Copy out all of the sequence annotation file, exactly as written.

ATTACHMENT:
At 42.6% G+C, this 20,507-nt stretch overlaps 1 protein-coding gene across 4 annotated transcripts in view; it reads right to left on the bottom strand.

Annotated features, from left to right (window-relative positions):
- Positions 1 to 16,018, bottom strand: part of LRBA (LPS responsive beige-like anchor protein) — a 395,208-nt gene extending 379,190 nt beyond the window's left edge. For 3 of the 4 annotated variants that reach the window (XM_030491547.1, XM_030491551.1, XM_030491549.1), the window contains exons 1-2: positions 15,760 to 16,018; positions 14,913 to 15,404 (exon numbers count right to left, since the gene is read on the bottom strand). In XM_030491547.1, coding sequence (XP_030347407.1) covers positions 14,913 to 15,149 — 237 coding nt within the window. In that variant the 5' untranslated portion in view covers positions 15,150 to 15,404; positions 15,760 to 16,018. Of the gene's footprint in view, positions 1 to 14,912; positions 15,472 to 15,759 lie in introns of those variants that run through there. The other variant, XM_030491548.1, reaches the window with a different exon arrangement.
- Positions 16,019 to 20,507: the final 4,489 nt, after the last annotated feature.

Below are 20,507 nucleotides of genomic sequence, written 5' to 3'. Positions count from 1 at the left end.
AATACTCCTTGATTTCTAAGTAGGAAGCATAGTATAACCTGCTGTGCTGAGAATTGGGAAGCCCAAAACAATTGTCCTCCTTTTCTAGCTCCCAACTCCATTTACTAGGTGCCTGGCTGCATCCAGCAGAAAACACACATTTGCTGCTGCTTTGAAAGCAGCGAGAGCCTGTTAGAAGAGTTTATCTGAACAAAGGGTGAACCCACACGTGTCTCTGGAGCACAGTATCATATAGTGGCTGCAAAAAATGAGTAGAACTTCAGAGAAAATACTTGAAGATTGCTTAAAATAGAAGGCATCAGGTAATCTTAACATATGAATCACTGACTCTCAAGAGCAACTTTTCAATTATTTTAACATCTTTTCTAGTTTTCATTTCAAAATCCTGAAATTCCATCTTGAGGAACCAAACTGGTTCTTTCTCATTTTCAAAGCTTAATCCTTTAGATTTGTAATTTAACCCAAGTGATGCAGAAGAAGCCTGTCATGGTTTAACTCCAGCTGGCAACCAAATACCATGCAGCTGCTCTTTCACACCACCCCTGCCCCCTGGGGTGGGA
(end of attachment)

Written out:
At 42.6% G+C, this 20,507-nt stretch overlaps 1 protein-coding gene across 4 annotated transcripts in view; it reads right to left on the bottom strand.

Annotated features, from left to right (window-relative positions):
- Positions 1 to 16,018, bottom strand: part of LRBA (LPS responsive beige-like anchor protein) — a 395,208-nt gene extending 379,190 nt beyond the window's left edge. For 3 of the 4 annotated variants that reach the window (XM_030491547.1, XM_030491551.1, XM_030491549.1), the window contains exons 1-2: positions 15,760 to 16,018; positions 14,913 to 15,404 (exon numbers count right to left, since the gene is read on the bottom strand). In XM_030491547.1, coding sequence (XP_030347407.1) covers positions 14,913 to 15,149 — 237 coding nt within the window. In that variant the 5' untranslated portion in view covers positions 15,150 to 15,404; positions 15,760 to 16,018. Of the gene's footprint in view, positions 1 to 14,912; positions 15,472 to 15,759 lie in introns of those variants that run through there. The other variant, XM_030491548.1, reaches the window with a different exon arrangement.
- Positions 16,019 to 20,507: the final 4,489 nt, after the last annotated feature.

Below are 20,507 nucleotides of genomic sequence, written 5' to 3'. Positions count from 1 at the left end.
AATACTCCTTGATTTCTAAGTAGGAAGCATAGTATAACCTGCTGTGCTGAGAATTGGGAAGCCCAAAACAATTGTCCTCCTTTTCTAGCTCCCAACTCCATTTACTAGGTGCCTGGCTGCATCCAGCAGAAAACACACATTTGCTGCTGCTTTGAAAGCAGCGAGAGCCTGTTAGAAGAGTTTATCTGAACAAAGGGTGAACCCACACGTGTCTCTGGAGCACAGTATCATATAGTGGCTGCAAAAAATGAGTAGAACTTCAGAGAAAATACTTGAAGATTGCTTAAAATAGAAGGCATCAGGTAATCTTAACATATGAATCACTGACTCTCAAGAGCAACTTTTCAATTATTTTAACATCTTTTCTAGTTTTCATTTCAAAATCCTGAAATTCCATCTTGAGGAACCAAACTGGTTCTTTCTCATTTTCAAAGCTTAATCCTTTAGATTTGTAATTTAACCCAAGTGATGCAGAAGAAGCCTGTCATGGTTTAACTCCAGCTGGCAACCAAATACCATGCAGCTGCTCTTTCACACCACCCCTGCCCCCTGGGGTGGGA